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Paramount Studios presents
"There's no startin' over for me."
DVD ReviewTennessee Ernie Ford lends his voice to the theme song of this unusual 1957 western directed by Henry Levin (Journey to the Center of the Earth). The Lonely Man breaks from western tradition as more of a character piece than action film, likened to Shane or Unforgiven on the packaging; unfortunately, there is little in common with these classic pictures. If it weren't for the leads' more notable performances elsewhere, this one would have vanished into obscurity.
Jack Palance stars as Jacob Wade, an aging gunman with a long and bloody history, who is trying to make amends for his past. Returning to his former home, he finds his estranged son (Anthony Perkins as Riley), whom he hasn't seen since he was a young boy. Riley has a huge chip on his shoulder when it comes to his father, holding Jacob responsible for his mother's suicide. Jacob is determined to settle into an honest life and get on the boy's good side before he dies, an event which seems to be looming near. Despite his wishes to become respectable, the ghosts from Jacob's past return to haunt him. The townfolk want nothing to do with him and turn him away, and his old gang, led by the vengeful Blackburn (Claude Akins), is looking to kill him. When the pair wind up at the ranch of Jacob's former mistress (Elaine Aiken), she tries to help reconcile them, but instead becomes another part of their discordant relationship. Can Jacob win his son's affection before it's too late?
The story is a classic tale of redemption, and does have an unusual twist in the end, but only after many missteps along the way. Action is limited, favoring the character development, but even with the increasing backstory, things just don't quite pan out. The cast turn in rather unispired performances, with Palance becoming an apologist, and Perkins acting like a whiney, spoiled child, unable to forgive his father for abandoning him—except when he's hitting on daddy's love interest. The direction is uneven, often building to what should be a climactic moment, only to drift into some emotional netherworld instead. Shot in Lone Pine, California, the cinematography is the one strong point, with some beautiful panoramas. The guest list reads like a western who's who, however these faces come and go without consequence, leaving the end result here dry as a dustbowl, with little to leave a lingering impression.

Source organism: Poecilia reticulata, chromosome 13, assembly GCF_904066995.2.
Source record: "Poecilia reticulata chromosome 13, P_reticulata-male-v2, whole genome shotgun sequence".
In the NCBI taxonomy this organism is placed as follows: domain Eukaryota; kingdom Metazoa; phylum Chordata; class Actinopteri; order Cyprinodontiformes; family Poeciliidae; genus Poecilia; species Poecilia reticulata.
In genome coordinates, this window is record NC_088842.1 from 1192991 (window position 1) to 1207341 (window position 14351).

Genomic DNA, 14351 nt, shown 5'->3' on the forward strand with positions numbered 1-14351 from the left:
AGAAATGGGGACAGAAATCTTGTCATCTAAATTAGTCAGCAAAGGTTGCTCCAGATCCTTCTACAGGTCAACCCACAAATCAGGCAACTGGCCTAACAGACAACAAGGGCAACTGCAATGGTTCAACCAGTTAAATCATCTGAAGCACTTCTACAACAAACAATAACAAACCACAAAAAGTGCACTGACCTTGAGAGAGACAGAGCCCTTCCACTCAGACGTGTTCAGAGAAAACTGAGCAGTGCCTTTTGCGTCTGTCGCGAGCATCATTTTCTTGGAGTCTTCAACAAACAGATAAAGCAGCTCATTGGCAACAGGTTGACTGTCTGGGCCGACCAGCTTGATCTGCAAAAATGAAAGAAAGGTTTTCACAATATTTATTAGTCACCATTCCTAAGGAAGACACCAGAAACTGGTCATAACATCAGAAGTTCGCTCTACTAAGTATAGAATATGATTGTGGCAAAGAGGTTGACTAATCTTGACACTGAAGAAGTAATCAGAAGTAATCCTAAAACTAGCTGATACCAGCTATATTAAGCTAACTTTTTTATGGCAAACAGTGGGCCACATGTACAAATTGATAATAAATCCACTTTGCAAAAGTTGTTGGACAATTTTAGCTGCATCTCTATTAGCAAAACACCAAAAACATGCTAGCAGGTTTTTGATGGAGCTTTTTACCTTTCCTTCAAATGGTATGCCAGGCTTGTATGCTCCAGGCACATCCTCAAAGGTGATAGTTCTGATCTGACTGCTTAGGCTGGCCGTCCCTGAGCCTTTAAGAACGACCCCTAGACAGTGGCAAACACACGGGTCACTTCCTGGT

Rating for Style: C+
Rating for Substance: C
Image Transfer Review: Paramount has done a fine job with this film, giving it an exceptional widescreen transfer. The black-and-white image is clear and crisp, with a nice grayscale, and good contrast. The print is clean, with few defects. Detail level is fine, there is some minor aliasing at times, but overall this looks very good.
Image Transfer Grade: A-
Audio Transfer Review: Mono audio is very good from a technical perspective. The sound is well balanced, hiss or distortion is nonexistent, and there is nothing else of note in the way of defects. Dialogue is clear and easy to discern.
Audio Transfer Grade: A-
Disc ExtrasStatic menu
Scene Access with 10 cues and remote access
Subtitles/Captions in English with remote access
Extras Review: Aside from the ten chapter stops, this disc is barren as the rolling countryside.
Extras Grade: D
Final CommentsParamount has done a respectable job with its presentation of The Lonely Man. The film tries to tread different ground with its tale of redemption, but with somewhat flat performances and an awkward script, doesn't really work. As a western, it is pretty run of the mill, but is still okay as a rental for those curious about its stars. Perhaps Perkins works better with his mom.
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